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2010 Pavlidis Winery, Emphasis Assyrtiko Greece
Scores and Reviews
The wine appellation of Drama in the far North-East of Greece is one of most exciting regions with a number of vanguard wineries, and the 30 hectare Ktima (meaning Domaine) Pavlidis is one of its shining stars.
Founded in 1998 by the local entrepreneur Christophoros Pavlidis, who made a fortune in marble, granite and construction, the estate is located at an altitude of 240-340m.
The young oenologist Nikos Karatzas (pictured right) produces a range of contemporary-styled wines from a mixture of indigenous and international varieties that include Syrah, Agiorgitiko Chardonnay, Merlot, Tempranillo (red & rose wines), the indigenous Assyrtiko, Sauvignon blanc (in blends with the former).
Assyrtiko (aka Assirtiko) [pronounce: A seer' tee ko] is one of Greece's signature white wine grape varieties, used for both dry and sweet wine. It reaches its apogee in the island of Santorini (where it was first planted – currently 70% of the island’s vineyard area). It yields a bone-dry, steely wine that has deliciously concentrated citrus aromas mixed with an earthy, mineral aftertaste evocative of the volcanic soil of Santorini.
Uniquely, the vines are cultivated in low basket shaped crowns, pinned to the ground, for protection from the often fierce winds dominating the climate in Santorini. Coming off the sea, the nocturnal fog brings much needed water to the vines during the dry, hot summer season and this, coupled with the cooling northerly winds provide the right growing conditions for the grape to thrive.
Assyrtiko is highly resistant to most grape diseases and this partly explains why it been widely re-planted throughout appellations in Greece, such as in Paros, Naxos, Crete, and in smaller quantities in Attica, Drama, Epanomi, Halkidiki and Hromitsa, Drama.
Owing to its pronounced mineral profile, Assyrtiko stands up well for blending with grapes such as Sauvignon blanc, Sémillon and the indigenous Greek white grape Malagousia.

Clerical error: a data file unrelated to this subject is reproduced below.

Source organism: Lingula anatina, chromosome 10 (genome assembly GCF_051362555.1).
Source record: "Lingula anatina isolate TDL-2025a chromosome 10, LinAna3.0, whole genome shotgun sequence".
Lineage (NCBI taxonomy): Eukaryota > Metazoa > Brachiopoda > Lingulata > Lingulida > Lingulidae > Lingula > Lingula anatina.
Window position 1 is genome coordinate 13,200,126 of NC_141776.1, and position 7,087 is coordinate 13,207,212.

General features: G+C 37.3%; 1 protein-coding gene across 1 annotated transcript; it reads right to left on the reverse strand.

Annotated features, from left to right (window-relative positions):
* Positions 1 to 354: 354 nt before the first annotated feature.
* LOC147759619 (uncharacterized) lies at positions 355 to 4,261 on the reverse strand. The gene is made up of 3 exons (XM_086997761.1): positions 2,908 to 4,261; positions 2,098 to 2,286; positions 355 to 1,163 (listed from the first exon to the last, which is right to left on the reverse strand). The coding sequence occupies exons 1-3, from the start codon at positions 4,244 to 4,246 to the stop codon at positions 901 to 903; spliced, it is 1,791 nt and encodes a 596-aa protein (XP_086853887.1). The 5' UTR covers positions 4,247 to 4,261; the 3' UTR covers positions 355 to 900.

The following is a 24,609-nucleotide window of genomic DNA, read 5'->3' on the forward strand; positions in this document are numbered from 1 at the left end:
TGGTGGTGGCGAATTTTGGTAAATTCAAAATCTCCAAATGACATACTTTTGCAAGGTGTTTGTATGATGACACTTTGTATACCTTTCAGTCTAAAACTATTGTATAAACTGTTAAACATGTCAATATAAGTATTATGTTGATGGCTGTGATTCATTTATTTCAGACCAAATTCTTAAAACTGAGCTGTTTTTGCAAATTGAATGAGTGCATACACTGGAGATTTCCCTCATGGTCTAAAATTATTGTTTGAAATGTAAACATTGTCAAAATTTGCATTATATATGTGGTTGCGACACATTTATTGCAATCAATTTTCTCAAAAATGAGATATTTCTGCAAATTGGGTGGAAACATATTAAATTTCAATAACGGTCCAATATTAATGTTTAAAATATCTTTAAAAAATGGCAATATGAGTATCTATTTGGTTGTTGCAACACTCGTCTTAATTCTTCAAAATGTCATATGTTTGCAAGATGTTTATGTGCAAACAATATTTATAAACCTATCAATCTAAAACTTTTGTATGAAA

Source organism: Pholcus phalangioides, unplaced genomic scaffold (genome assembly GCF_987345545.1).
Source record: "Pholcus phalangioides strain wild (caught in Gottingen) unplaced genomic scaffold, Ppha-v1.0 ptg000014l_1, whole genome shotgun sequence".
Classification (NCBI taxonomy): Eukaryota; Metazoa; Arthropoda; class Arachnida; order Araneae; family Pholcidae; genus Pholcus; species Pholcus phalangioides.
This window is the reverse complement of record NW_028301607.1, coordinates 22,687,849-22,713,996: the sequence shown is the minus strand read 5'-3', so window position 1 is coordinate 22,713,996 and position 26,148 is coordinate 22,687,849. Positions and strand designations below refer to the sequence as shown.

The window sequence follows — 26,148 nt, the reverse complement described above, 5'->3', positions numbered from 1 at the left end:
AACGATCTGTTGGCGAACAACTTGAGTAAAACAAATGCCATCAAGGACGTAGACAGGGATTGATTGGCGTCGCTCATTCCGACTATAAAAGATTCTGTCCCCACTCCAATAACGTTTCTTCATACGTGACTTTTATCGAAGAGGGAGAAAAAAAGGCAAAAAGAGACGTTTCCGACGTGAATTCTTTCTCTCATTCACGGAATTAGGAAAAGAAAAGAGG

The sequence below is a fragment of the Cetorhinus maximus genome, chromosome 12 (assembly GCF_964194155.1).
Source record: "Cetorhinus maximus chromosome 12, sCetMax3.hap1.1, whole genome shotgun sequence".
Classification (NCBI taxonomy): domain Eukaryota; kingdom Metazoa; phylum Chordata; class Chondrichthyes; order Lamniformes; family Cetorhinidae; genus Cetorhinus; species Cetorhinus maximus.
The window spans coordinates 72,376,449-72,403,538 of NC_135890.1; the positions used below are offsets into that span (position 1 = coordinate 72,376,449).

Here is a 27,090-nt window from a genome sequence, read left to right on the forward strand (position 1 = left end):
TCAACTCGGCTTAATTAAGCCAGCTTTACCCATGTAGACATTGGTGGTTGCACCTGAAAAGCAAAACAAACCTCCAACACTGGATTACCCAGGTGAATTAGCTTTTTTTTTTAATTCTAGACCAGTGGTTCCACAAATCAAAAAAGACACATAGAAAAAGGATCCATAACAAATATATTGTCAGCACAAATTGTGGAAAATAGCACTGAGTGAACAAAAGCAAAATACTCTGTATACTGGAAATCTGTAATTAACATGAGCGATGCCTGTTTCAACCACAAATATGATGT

These are wines to be enjoyed young or aged; the ideal complement to delicate dishes, fish, seafood and, surprisingly, even grilled meat dishes.
More famously, Assyrtiko is paired with the aromatic Aidani and Athiri white grapes for the production of a distinctive, naturally sweet wine called Vinsanto (derivative of the name Santorini), known since the Byzantine times.
Vinsanto can be naturally sweet or fortified and must be barrel-aged for a minimum of 2 years. The opulently sweet Vinsantos display a deep amber colour, a thrilling nose of crème brûlée’, chocolate and dried apricots and a palate of dates and dried figs.
The wine appellation of Drama is one of the hot-beds of viticultural innovation in Greece.
Centred in the eponymous region that spans in parts of East Macedonian and Thrace in North-East Greece, the region plays host to a number of successful wine estates, such as Domaine Pavlidis.
The area around Drama has known viticulture probably from the bronze age to the present. Leading the way on the vineyard are the classic Bordeaux varieties Cab. Sauvignon & Merlot Sauvignon Blanc, Semillon, as well as Chardonnay; all seem to be at home in the land-locked, mountainous climate of the region.
Blocks of Sangiovese, Ugni Blanc, Tempranillo, Cab. Franc, Grenache & Syrah also add to the diversity of the region. Red wines often receive barrel treatment in French oak and tend to be muscular and fleshy, with well-defined flavours.
The dominant Indigenous grapes are the whites Roditis & Assyrtiko and the full-bodied red Limnio (often blended with Cab. Sauvignon).